03 Nov European Forest Fire report highlights three of the worst fire seasons on record
The European Commission’s Joint Research Centre (JRC) published the latest edition of its Annual Report on Forest Fires in Europe, the Middle East and North Africa in 2021, highlighting some of the worst fire seasons on record.
It concludes that last year’s fire season was the second worst in the EU territory in terms of burnt area (since records began in 2006), after 2017 when over 10,000 km² had burnt. More than 5,500 km² of land burnt in 2021 – more than twice the size of Luxembourg – with over 1,000 km² burnt within protected Natura 2000 areas, the EU’s reservoir of biodiversity.
The report does not yet cover this year’s fires, which have been deemed even more destructive than the ones in 2021. The annual reports allow having past fire seasons as a reference when analysing preliminary data on the impact of wildfires in the current year.
Looking at previous data, 2022 is looking even worse, which confirms the worrying destructive trend of recent years. In fact, an area covering 8,600 km² has already been burnt this year. This is one of the largest area scorched by wildfires in Europe by the end of October, setting new burnt records in nine EU countries. In total, since the worst fire season on records in 2017, 35,340 km² – an area larger than Belgium – have been scorched by wildfires. About 35% of the total area burnt, more than 11,600 km², was in the Natura 2000 network area.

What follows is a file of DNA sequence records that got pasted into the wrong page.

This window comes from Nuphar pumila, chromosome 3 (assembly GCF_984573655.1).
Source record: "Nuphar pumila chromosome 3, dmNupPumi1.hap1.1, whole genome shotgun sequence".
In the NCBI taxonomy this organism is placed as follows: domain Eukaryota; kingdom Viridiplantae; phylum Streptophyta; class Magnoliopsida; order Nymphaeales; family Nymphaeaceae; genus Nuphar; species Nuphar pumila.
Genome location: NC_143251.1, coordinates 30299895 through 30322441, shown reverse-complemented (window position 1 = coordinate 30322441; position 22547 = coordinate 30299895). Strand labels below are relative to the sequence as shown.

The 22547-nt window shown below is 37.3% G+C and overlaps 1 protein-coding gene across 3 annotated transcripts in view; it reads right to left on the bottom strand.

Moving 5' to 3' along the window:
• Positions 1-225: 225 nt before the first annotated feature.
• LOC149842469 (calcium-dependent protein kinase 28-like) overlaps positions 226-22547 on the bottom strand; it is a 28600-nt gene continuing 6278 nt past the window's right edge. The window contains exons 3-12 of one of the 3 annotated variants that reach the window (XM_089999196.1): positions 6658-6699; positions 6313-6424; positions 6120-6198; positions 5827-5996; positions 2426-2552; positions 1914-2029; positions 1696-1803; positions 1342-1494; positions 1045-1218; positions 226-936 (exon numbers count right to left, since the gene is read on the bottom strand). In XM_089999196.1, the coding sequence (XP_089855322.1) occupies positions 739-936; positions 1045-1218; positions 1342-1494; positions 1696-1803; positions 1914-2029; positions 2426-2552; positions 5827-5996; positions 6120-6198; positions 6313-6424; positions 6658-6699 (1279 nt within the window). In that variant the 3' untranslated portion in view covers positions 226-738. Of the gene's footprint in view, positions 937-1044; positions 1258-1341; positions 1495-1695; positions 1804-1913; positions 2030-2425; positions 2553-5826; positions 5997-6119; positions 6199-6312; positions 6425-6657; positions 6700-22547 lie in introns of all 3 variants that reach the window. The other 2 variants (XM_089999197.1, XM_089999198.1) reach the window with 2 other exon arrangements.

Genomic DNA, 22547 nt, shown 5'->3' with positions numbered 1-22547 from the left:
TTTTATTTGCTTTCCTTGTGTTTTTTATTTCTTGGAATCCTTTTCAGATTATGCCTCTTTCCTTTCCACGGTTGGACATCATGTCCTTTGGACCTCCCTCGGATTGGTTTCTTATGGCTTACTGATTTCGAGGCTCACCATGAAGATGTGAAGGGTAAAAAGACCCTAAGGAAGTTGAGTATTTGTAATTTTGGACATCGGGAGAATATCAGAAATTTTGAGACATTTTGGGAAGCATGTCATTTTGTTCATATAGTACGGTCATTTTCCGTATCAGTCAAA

Although the area burnt by wildfires has been remarkably extensive in 2022, the number of human casualties has been contained thanks to prevention measures implemented by EU Member States and the EU Civil Protection Mechanism (UCPM).
In 2021, the EU further strengthened this mechanism’s capacity by increasing aerial firefighting means to assist countries during that fire season. The JRC report highlighted how this support was extensively used during the fires that hit the Mediterranean region in 2021 and in 2022. This stronger capacity is coordinated by the Emergency Response Coordination Centre of the European Civil Protection and Humanitarian Office. The Joint Research Centre offers support by providing timely information on fires in progress, helping to deploy EU-funded aerial means where they are most needed.